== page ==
Opinion

Could Doing Your Taxes Get Any Worse? Congress Is Trying Their Best

(Photo: Mark Wilson/Getty Images)

Eric Peterson Senior Policy Analyst, Institute for Free Speech

Let’s face it: When it comes to doing our taxes on time, Americans are the ultimate procrastinators. Like a college student putting off a term paper, millions of Americans waited until the last minute to file. With this kind of track record, it’s no surprise approximately 60 percent of Americans hired someone else to do their taxes. Enter big businesses here to save Americans from the horror of their tax return.

Large tax preparing firms hire tens of thousands of seasonal employees to protect Americans from the leviathan of our tax code and the frighteningly powerful bureaucrats at the IRS. What is often forgotten, however, is that the majority of those who prepare taxes aren’t the larger firms, but rather smaller “mom and pop” tax preparers.

Unfortunately, adding to the already massive headache of tax season, an unholy alliance between Congress, IRS bureaucrats, and special interests is considering a rule that would make life even harder for those small seasonal tax preparers.

The push started in 2011 when the IRS adopted regulations requiring all preparers to register with the IRS if they wanted to continue to their practice. This of course meant paying the IRS an annual fee for the privilege of receiving a preparer tax identification number, which was to be put on all tax forms they completed. Additionally, the IRS wanted to require all preparers to pass competency testing or continuing education, essentially creating a new occupational license for tax preparers.

Even without the education or testing provisions actually going into effect, these new regulations created a precipitous drop in small tax preparers from over one million to 800,000 in just two years.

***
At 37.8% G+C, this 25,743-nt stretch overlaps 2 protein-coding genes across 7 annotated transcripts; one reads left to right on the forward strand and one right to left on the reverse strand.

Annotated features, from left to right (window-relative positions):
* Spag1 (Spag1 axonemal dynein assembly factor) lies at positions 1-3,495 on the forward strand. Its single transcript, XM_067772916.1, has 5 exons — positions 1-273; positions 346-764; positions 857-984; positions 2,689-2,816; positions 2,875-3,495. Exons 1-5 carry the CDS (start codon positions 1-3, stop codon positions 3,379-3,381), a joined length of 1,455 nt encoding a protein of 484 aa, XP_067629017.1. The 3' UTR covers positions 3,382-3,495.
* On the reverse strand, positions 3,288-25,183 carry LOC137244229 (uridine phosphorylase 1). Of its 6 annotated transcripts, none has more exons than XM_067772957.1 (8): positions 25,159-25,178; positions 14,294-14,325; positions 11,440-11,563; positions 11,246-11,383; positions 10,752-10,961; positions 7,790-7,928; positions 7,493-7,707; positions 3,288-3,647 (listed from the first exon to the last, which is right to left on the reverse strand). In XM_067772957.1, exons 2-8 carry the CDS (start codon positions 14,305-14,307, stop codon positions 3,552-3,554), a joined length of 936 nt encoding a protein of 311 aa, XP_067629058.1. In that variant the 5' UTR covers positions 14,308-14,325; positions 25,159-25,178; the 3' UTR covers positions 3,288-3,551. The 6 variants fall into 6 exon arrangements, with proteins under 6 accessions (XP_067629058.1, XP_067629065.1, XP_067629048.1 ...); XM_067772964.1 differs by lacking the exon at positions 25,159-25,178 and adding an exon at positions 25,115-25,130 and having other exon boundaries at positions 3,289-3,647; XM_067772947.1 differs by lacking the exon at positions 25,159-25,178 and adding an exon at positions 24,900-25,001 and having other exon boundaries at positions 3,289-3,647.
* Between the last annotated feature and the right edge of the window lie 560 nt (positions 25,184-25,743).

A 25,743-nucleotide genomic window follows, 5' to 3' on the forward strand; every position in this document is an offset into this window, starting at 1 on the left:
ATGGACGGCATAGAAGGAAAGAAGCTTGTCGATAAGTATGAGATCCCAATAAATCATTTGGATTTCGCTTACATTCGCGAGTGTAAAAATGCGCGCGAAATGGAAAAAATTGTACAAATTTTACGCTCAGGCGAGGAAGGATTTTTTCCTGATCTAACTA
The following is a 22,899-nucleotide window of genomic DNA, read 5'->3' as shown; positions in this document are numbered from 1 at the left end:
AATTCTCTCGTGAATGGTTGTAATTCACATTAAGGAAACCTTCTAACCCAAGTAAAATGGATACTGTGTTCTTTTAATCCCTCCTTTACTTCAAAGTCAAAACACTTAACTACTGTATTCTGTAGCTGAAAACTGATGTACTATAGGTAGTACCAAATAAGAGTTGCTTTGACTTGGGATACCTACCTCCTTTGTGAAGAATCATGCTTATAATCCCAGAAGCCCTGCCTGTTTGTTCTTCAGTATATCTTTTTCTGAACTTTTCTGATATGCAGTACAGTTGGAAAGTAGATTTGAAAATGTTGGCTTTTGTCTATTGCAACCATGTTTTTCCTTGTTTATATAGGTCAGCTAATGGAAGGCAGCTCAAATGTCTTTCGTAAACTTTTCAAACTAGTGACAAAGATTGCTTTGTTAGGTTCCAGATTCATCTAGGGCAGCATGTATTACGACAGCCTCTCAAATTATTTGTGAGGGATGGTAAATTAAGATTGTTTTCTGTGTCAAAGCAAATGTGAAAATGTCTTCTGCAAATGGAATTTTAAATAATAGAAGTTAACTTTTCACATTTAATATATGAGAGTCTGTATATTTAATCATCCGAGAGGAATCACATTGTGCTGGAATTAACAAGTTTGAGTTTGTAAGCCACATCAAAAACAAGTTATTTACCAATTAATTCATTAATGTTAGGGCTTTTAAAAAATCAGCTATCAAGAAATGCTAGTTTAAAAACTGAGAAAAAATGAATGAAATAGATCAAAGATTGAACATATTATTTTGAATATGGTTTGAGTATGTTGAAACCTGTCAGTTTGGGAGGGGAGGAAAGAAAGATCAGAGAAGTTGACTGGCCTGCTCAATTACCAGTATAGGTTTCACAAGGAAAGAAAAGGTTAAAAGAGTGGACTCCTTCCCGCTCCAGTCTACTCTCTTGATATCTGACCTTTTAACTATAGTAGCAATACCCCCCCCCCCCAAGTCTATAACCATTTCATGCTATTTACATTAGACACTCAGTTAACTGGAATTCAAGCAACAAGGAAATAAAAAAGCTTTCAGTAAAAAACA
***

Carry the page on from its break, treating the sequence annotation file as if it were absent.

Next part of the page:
When it comes to expensive government red tape, the story remains the same: small businesses suffer while larger businesses thrive. Big government and big business feed off of one another.

Worse, the court ruling that the IRS couldn’t require additional education for tax preparers has hardly deterred the IRS from trying to obtain this power anyway.

Last Wednesday, senators such as Ron Wyden (D – OR) argued in favor of granting the IRS the power to regulate tax preparers, saying it would protect low-income taxpayers. “The well-off are fine. They’re safe. The less fortunate end up getting thrown to the wolves,” exclaimed Wyden, apparently believing that what we really need to help the poor is to give more power to IRS bureaucrats.

What Senator Wyden doesn’t realize is that these regulations will disproportionately hurt the individuals he is trying to protect.

With small time tax preparers out of business, larger firms will increase their prices in the face of less competition. Meanwhile, those who can’t afford these higher costs will move to black market tax preparers who don’t follow any of the current protections, or will be forced to do their taxes by themselves and potentially make errors or miss opportunities to reduce their tax burden.

Thankfully, Senate Republicans voted against this proposed rule for fear of granting the IRS additional powers. Unfortunately, Senators Orrin Hatch (R – UT) and Daniel Coats (R – IN) supported the underlying idea behind the legislation.

Like America’s tax code itself, this proposal represents the worst intersection of special interest politics, agency overreach, and government paternalism. Conservatives should oppose this and similar proposals for free-market reasons to avoid further empowering the corrupt, unaccountable IRS. Democrats should oppose it for its outsized negative impact on the very people they constantly claim to be trying to protect.

Congress should oppose all efforts to licenses tax preparers, as most Americans can agree that when it comes to taxes, Congress has done more than enough damage already.

Eric Peterson is a State Policy Analyst at Americans for Prosperity